Often, a Facebook page with no Fans can drive greater visibility with $500 of investment than a page can achieve organically with 90 Million+ Fans. This Facebook campaign reaches 1.3 Million people and achieves 42,000 clicks through to a website for $643. Despite the declining ROI of organic content, surprisingly few brands actually promote their social posts regularly. And by ignoring this paid investment they waste time and money creating imagery and copy that will be seen by very few people.
To fully explain how viral content – and viruses – spread, we need to move away from the idea that outbreaks involve simple clockwork infections, passing along a chain from person to person to person until large numbers have been exposed. During the 2015 outbreak of the Mers coronavirus in South Korea, 82 out of 186 infections came from a single “superspreading event” in a hospital where an infected person was being treated. It’s not yet clear how common such superspreading is in the current outbreak, but we do know that these kinds of events are how information goes viral online; most outbreaks on Twitter are dominated by a handful of individuals or media outlets, which are responsible for a large proportion of transmission. If you heard about snake flu, you might have told a couple of friends; meanwhile, newspaper headlines were telling millions. When tackling disease outbreaks, health agencies often work to identify potential superspreading events, isolating infected individuals to prevent further transmission. However, this isn’t the only way to stop an outbreak. As well as tracking down people who are infectious, it’s possible to target broader social interactions that might amplify transmission. For example, many cities in China have recently closed schools, which can be hotspots for respiratory infections.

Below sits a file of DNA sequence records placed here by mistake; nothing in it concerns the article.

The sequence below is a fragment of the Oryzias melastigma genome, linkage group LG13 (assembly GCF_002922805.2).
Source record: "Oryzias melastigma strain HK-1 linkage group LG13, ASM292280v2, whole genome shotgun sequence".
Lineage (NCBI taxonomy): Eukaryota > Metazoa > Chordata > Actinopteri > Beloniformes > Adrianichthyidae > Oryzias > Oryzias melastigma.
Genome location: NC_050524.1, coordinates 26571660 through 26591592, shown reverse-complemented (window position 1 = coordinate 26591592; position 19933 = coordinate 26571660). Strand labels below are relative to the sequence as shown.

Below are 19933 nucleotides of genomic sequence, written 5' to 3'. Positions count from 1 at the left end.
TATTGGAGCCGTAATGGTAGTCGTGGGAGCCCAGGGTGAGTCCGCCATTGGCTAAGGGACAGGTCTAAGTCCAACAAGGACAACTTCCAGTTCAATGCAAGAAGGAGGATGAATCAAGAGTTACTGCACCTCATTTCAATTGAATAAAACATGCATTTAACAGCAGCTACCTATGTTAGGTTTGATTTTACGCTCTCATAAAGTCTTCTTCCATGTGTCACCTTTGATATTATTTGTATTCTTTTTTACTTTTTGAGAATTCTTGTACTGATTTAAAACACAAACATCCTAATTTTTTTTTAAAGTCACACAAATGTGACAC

I’ve been working on a model to help explain the stages of peer health connection and I’d love to get feedback on it.
good example of an advocacy microsite/social media toolkit
A Field Guide to “Fake News” and Other Information Disorders explores the use of digital methods to study false viral news, political memes, trolling practices and their social life online. It responds to an increasing demand for understanding the interplay between digital platforms, misleading information, propaganda and viral content practices, and their influence on politics and public life in democratic societies.
In part four, we looked at the difference between hierarchical and collaborative conversations. Now we bring it all together and ask, “What can we do?” The answer is, a lot. There are, as it turns out, many solutions to how we can do a better job of talking to each other, and any one of these are approaches you can try in your own lives or organizations.